Related: “Sinophobia Trumps Common Sense” & ‘Monetary Rigor Mortis.’


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‘Monetary Rigor Mortis’

Debt, Economy, Federal Reserve Bank, Inflation

Intrinsically, libertarians of the Austrian School of Economics know all too well what’s afoot across global financial markets. As of Friday, the Dow was at 16,450, down 1,018 points for the week. Yet, search libertarian websites high-and-low and you’ll be hard pressed to find decent commentary on the state of financial markets. Doug Casey and Jeff Berwick agree that financial collapse is imminent, writing that “we are now exiting the eye of the hurricane and rapidly heading towards what he terms the Greater Depression, and Jeff Berwick believes a collapse is being planned for September, moving the world closer to a one world government.”

Monetary rigor mortis is David Stockman’s term for what’s underway. Doug Noland fleshes things out at Stockman’s Contra Corner:

… Global financial tumult has now attained sufficient momentum so that even U.S. markets can no longer remain comfortably oblivious. Yet, for most in the U.S. there remains little worry: the economy is sound, housing is booming, Silicon Valley is heroic, the banking system is rock solid, and the corporate sector is awash in cash. The U.S. economy is viewed as insignificantly exposed to China’s economic slowdown – and to global issues for the most part. Analysts speak of a “normal” stock market pullback – yet another buying opportunity. There is, however, little normal about current global financial, economic and geopolitical backdrops.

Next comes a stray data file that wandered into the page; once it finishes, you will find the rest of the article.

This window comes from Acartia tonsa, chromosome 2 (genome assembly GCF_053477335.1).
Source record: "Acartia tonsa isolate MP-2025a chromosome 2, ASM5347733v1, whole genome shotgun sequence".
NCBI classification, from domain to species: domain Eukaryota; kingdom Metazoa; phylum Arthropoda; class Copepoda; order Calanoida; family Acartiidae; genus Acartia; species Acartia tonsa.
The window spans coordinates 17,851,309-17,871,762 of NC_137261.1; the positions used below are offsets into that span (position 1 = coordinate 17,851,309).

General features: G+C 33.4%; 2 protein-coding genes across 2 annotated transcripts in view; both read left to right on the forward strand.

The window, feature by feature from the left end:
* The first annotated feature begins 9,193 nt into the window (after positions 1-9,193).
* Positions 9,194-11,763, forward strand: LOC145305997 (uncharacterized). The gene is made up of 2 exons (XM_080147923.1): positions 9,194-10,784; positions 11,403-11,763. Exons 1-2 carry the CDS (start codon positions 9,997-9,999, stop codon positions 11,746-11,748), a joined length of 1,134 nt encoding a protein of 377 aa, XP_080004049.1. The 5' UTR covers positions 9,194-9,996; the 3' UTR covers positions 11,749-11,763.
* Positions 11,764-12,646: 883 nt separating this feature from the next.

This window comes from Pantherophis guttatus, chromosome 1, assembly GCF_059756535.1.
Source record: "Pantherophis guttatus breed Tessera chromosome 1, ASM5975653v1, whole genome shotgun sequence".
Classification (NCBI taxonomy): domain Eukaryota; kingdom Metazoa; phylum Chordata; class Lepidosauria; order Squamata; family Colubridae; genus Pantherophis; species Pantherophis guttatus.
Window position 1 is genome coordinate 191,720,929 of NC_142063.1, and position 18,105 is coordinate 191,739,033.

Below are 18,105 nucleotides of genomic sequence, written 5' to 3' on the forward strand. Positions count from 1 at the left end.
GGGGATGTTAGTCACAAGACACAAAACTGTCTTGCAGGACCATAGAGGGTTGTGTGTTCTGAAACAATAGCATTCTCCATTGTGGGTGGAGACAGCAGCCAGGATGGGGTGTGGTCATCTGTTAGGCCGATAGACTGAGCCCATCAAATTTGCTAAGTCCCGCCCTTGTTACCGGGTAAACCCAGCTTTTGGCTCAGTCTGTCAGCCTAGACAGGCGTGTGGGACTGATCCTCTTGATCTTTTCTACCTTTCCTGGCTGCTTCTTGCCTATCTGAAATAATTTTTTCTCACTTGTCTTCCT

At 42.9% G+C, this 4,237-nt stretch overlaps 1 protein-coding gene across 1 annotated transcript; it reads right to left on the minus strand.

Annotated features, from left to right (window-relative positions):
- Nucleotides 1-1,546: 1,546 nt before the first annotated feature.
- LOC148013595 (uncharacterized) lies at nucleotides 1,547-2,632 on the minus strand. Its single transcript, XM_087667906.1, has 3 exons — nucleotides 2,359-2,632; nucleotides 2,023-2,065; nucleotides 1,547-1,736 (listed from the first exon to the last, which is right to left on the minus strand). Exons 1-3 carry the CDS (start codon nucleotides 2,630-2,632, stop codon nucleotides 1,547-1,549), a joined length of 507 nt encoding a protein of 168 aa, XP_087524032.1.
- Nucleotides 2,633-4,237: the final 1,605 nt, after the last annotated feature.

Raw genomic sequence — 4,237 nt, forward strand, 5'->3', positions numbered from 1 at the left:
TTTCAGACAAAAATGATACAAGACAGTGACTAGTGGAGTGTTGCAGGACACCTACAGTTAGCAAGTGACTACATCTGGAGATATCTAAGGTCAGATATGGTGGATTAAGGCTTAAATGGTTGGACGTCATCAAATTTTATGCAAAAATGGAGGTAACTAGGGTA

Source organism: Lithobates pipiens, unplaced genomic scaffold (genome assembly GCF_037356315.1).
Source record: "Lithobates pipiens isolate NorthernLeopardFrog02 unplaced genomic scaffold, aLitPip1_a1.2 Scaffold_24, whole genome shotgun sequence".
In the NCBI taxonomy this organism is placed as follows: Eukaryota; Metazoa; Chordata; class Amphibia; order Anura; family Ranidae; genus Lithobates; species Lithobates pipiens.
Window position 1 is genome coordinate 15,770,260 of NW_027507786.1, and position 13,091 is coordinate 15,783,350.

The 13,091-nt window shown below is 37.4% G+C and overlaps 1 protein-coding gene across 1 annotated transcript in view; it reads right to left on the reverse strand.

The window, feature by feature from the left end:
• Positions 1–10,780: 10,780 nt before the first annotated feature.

The last seven years have witnessed unprecedented EM debt expansion, led by what should be a frightening ballooning of Chinese Credit. In particular, Chinese and EM banks have coalesced into historic lending growth and balance sheet (assets and liabilities) expansion. This week saw indications of what has the potential to erupt into an Asian and EM banking system crisis of confidence. Faith that Chinese and EM government officials have the situation under control is surely being shaken. This is a game-changer for global finance and for the world economy. Financial conditions are tightening around the world – and this has zero to do with a possible September Fed (“baby step”) rate increase. …

… there’s a recurring theme that is especially pertinent these days. Financial and economic Bubbles invariably prove much more resilient than Bubble analysts presume. And, at the end of the day, the excesses and consequences go beyond what even the hardcore “bears” could anticipate. The adage around our office became: “It’s Always Worse Than You Think.”